Hoever, she warns those who are travelling to consistently check their flight schedules, as the work stoppage could create delays in major airports where a strike is occurring. Patrons flying Air Canada may possibly have to deal with delays in the near future.Recently, there has been talk about a potential strike for Air Canada employees, specifically those working in Customer service departments such as call center agents, ticket agents and airport customer service agents.- Advertisement -Fortunately, even if a strike does occur, it will not directly impact flights arriving and departing from the North Peace Regional Airport, as Air Canada Jazz is the primary airline used from that airport.Air Canada and Air Canada Jazz share the same union; however they do not share a collective agreement.Therefore, the only effects the strike could have on people travelling to and from Fort St. John would be with their connecting flights in airports such as Vancouver and Calgary, where a majority of connections are made.Moira Green, Manager of the North Peace Regional Airport, says the strike wouldn’t have too much of a direct impact on Air Canada Jazz and people flying out of Fort St. John.Advertisement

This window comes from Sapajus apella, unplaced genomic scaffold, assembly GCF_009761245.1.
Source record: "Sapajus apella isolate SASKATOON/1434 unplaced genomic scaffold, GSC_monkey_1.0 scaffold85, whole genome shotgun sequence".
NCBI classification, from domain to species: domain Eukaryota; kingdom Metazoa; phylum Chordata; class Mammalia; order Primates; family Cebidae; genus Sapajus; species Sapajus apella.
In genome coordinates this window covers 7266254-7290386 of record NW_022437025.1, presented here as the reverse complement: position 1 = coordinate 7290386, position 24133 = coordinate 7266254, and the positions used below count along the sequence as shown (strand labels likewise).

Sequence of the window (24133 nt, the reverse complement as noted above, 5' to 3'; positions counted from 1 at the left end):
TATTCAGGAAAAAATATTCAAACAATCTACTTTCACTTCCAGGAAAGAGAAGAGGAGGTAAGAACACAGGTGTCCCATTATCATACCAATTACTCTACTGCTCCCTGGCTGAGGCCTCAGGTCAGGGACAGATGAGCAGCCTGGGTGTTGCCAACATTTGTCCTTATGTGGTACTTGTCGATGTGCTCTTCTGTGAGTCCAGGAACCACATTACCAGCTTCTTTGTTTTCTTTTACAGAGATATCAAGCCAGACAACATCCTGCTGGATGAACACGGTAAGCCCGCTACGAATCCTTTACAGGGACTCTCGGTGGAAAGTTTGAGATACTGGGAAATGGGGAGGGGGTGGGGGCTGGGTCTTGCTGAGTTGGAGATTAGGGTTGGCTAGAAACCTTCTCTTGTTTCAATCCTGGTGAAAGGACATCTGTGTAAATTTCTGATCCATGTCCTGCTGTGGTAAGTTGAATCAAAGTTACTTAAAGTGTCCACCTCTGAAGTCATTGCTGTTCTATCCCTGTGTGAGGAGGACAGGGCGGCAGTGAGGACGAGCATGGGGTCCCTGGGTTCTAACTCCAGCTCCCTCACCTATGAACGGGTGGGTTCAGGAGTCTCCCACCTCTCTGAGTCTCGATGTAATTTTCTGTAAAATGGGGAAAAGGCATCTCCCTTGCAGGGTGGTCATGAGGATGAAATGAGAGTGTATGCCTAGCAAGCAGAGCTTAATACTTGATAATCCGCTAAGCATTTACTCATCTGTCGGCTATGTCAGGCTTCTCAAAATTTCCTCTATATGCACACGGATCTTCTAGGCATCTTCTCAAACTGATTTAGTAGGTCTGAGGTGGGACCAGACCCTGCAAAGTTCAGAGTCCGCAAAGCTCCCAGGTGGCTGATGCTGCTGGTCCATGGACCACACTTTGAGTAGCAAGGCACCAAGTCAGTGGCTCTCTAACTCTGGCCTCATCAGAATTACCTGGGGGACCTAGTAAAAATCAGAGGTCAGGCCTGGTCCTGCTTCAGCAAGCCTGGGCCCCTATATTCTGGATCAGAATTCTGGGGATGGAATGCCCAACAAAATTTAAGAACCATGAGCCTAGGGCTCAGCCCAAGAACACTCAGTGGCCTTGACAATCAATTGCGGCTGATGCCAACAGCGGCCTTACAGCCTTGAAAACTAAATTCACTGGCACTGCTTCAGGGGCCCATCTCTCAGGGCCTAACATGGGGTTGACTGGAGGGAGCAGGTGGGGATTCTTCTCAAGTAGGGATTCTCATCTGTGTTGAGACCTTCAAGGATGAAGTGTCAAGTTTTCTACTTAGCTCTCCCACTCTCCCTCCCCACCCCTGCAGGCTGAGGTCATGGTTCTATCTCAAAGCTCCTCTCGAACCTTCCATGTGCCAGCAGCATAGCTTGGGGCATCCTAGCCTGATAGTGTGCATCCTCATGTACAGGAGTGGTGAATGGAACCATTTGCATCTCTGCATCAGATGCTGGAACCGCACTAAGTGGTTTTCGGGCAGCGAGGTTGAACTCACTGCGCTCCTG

On the women’s side, Mara Caples took first place in 1:24:22. Like Patananan, the 27-year-old thought her time could have been better. “I’ve run a 1:21 here before and my goal was a 1:20 but I just didn’t feel it today,” Caples said. “My legs are tired and at the end, it was hard to push. “I knew I was in the lead most of the way, but it started to get a little windy and I think that affected my time. But once you see the finish line, none of that matters. You just want to finish in one piece.” Caples ran in the Boston Marathon in April and after Sunday’s race, she said her next goal was to run in the Los Angeles Marathon in March. So why did she compete in the half-marathon instead of the main one that consists of 26.2 miles? “I’m not ready to do a full marathon and I certainly wasn’t expecting to win today but it feels great,” she said. “I love running in Long Beach because the crowd is really great and they support you a lot. “There’s one part of the race where there is no crowd and your time kind of drops but once you start to see people again, you can’t help but get fired up. I definitely plan on coming back next year to defend my title.” 160Want local news?Sign up for the Localist and stay informed Something went wrong. Please try again.subscribeCongratulations! You’re all set! Patananan ran the half-marathon in Long Beach in 2003 but last year, he decided to skip it to concentrate on other races. But this year, he entered the half-marathon again, and under windy conditions, Patananan easily outraced the rest of the field, finishing well ahead of his closest pursuer. “I haven’t raced a half-marathon in a couple of years but I wanted to do it again because I wanted to see where I am at because eventually, I would like to run in the men’s marathon,” Patananan said. “I thought I could run 30 seconds faster but really, there was nobody to push me and I was basically running all by myself, which is kind of tough. But I can’t complain, it’s always great to win and I think this is a good step forward.” And when asked if he was going to return next season to defend his title, Patananan said it was a possibility. “I would like to come back and race next year but it depends on my schedule,” he said. “Right now, I’m not ruling anything out, but after this year, it would sure be fun to come back and try and do it again. “Of course, if I think I’m ready for the men’s marathon, I might try that as well. Right now though, I just want to enjoy this win.” AD Quality Auto 360p 720p 1080p Top articles1/5READ MOREWalnut’s Malik Khouzam voted Southern California Boys Athlete of the Week On Sunday, Justin Patananan ran the half-marathon because he wanted to see where he was as a runner. Judging by his results, it’s safe to say he’s not too bad. The 25-year-old from Palmdale took first place in the Long Beach Marathon men’s half-marathon, completing the 13.1-mile course in 1 hour, 7 minutes and 40 seconds.